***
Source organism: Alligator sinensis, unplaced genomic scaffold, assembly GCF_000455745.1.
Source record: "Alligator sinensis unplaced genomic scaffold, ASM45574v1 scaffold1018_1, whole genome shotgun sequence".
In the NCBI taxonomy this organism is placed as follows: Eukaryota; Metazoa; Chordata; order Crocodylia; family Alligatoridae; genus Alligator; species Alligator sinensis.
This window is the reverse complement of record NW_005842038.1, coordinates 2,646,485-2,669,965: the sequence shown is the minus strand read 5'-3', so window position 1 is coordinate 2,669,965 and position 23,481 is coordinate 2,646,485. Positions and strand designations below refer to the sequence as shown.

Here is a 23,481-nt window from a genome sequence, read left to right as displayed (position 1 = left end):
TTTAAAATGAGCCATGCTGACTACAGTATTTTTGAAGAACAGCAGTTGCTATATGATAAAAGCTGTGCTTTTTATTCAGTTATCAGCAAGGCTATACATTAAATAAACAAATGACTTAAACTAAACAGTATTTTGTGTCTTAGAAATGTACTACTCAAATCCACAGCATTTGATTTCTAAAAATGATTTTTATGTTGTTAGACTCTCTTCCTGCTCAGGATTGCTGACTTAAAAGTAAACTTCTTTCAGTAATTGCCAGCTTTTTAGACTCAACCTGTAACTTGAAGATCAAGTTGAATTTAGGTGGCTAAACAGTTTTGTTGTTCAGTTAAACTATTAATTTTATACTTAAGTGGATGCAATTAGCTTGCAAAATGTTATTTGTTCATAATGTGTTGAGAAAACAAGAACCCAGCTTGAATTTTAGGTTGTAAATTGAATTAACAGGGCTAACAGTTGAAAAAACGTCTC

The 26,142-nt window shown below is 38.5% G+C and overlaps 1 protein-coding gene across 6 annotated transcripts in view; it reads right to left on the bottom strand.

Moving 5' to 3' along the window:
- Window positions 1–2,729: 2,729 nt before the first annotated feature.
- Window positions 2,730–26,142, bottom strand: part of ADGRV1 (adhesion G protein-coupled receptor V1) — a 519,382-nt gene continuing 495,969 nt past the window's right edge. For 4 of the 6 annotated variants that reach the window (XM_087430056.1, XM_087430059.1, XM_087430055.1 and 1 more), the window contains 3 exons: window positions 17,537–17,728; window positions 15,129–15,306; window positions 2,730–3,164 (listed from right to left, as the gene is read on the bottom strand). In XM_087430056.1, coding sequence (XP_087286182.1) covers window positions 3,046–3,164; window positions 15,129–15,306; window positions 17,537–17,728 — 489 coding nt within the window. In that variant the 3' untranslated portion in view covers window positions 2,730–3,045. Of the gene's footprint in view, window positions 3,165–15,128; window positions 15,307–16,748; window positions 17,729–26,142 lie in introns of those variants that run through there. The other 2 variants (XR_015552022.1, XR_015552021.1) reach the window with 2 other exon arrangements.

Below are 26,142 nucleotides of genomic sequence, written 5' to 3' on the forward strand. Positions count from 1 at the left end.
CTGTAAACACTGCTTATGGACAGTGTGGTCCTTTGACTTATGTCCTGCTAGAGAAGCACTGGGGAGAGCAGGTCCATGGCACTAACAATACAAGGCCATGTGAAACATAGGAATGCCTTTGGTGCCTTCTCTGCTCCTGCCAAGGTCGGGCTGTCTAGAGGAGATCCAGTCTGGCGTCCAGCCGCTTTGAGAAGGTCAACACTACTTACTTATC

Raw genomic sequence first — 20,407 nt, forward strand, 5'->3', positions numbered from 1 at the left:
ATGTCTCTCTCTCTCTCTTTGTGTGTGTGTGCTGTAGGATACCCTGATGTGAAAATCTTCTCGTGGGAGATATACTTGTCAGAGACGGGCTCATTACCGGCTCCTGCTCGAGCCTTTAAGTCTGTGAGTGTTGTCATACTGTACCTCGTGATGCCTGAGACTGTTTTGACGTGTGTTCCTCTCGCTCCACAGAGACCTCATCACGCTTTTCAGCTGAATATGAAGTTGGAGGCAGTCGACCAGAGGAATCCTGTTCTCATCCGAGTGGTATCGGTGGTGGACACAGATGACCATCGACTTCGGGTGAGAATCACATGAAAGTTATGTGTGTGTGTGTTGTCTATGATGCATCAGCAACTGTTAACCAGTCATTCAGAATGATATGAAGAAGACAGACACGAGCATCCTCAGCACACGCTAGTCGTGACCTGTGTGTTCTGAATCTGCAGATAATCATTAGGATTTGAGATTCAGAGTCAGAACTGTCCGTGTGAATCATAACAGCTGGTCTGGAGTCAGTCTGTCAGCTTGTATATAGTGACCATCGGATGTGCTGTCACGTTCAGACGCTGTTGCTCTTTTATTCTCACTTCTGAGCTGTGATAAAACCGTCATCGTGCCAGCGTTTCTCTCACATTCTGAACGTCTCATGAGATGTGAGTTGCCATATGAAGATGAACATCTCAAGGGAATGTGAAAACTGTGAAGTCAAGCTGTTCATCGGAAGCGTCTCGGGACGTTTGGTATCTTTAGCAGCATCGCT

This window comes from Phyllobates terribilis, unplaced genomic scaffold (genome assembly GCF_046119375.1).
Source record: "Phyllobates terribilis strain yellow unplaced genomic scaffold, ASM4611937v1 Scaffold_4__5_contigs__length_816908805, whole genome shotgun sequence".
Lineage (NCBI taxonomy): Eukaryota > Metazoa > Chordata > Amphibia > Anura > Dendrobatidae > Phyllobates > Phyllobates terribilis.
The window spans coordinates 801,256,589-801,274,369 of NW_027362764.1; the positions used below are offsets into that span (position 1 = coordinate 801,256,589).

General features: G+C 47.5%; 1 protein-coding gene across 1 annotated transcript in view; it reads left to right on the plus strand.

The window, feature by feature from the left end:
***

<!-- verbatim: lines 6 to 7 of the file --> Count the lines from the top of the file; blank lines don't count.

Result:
TTTAAAATGAGCCATGCTGACTACAGTATTTTTGAAGAACAGCAGTTGCTATATGATAAAAGCTGTGCTTTTTATTCAGTTATCAGCAAGGCTATACATTAAATAAACAAATGACTTAAACTAAACAGTATTTTGTGTCTTAGAAATGTACTACTCAAATCCACAGCATTTGATTTCTAAAAATGATTTTTATGTTGTTAGACTCTCTTCCTGCTCAGGATTGCTGACTTAAAAGTAAACTTCTTTCAGTAATTGCCAGCTTTTTAGACTCAACCTGTAACTTGAAGATCAAGTTGAATTTAGGTGGCTAAACAGTTTTGTTGTTCAGTTAAACTATTAATTTTATACTTAAGTGGATGCAATTAGCTTGCAAAATGTTATTTGTTCATAATGTGTTGAGAAAACAAGAACCCAGCTTGAATTTTAGGTTGTAAATTGAATTAACAGGGCTAACAGTTGAAAAAACGTCTC

The 26,142-nt window shown below is 38.5% G+C and overlaps 1 protein-coding gene across 6 annotated transcripts in view; it reads right to left on the bottom strand.